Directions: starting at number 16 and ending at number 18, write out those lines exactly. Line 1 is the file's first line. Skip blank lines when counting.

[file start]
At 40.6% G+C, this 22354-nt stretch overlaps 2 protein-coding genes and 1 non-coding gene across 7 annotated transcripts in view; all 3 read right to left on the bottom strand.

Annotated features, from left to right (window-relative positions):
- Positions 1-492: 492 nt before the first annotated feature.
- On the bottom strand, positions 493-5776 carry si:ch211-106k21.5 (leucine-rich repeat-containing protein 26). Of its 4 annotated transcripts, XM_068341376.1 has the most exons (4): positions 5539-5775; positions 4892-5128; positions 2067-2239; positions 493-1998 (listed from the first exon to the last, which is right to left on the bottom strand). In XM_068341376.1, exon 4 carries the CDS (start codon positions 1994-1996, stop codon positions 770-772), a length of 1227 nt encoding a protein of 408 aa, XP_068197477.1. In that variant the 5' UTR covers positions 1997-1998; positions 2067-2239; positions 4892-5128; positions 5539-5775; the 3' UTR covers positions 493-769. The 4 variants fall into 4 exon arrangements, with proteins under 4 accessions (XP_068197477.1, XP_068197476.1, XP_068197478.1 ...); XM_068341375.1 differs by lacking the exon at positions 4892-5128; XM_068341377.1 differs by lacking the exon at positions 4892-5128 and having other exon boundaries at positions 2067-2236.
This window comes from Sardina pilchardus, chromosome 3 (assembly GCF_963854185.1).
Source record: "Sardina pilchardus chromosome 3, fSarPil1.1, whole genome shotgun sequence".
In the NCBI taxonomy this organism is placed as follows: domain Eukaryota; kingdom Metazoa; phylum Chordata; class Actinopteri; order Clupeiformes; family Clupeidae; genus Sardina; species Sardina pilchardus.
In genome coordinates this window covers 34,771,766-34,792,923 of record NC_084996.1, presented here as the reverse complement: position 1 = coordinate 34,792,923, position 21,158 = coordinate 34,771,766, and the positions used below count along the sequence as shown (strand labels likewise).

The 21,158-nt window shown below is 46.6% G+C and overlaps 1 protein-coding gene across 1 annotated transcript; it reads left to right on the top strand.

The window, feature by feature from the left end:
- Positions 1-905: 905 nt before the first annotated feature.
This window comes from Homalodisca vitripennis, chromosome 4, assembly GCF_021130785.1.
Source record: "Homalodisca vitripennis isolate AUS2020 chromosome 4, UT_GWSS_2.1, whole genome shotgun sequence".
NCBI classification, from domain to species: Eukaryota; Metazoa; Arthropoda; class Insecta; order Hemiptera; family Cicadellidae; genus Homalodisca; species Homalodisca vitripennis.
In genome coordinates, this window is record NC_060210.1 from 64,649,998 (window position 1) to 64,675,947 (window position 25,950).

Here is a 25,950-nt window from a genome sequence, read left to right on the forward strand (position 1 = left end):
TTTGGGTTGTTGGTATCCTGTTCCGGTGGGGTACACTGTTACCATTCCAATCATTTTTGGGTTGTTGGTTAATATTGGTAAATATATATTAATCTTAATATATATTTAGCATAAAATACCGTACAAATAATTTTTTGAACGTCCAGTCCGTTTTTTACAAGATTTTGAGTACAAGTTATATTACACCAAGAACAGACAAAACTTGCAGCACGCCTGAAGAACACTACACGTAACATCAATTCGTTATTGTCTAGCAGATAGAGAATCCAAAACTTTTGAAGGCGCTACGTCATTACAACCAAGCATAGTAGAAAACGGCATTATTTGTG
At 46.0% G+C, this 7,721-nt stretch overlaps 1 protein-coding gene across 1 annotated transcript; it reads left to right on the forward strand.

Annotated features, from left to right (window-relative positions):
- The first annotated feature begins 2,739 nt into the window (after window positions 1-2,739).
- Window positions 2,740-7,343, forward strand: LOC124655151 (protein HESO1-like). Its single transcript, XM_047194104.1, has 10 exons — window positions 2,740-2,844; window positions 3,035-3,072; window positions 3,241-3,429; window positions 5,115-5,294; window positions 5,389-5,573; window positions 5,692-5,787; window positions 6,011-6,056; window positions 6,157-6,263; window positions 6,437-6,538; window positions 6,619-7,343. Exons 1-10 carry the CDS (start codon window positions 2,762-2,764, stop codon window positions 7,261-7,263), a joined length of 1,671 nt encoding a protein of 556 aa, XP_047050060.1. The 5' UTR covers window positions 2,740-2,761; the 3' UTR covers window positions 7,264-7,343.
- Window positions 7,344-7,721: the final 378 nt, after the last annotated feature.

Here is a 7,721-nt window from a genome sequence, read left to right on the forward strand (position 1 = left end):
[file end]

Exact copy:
Here is a 25,950-nt window from a genome sequence, read left to right on the forward strand (position 1 = left end):
TTTGGGTTGTTGGTATCCTGTTCCGGTGGGGTACACTGTTACCATTCCAATCATTTTTGGGTTGTTGGTTAATATTGGTAAATATATATTAATCTTAATATATATTTAGCATAAAATACCGTACAAATAATTTTTTGAACGTCCAGTCCGTTTTTTACAAGATTTTGAGTACAAGTTATATTACACCAAGAACAGACAAAACTTGCAGCACGCCTGAAGAACACTACACGTAACATCAATTCGTTATTGTCTAGCAGATAGAGAATCCAAAACTTTTGAAGGCGCTACGTCATTACAACCAAGCATAGTAGAAAACGGCATTATTTGTG
At 46.0% G+C, this 7,721-nt stretch overlaps 1 protein-coding gene across 1 annotated transcript; it reads left to right on the forward strand.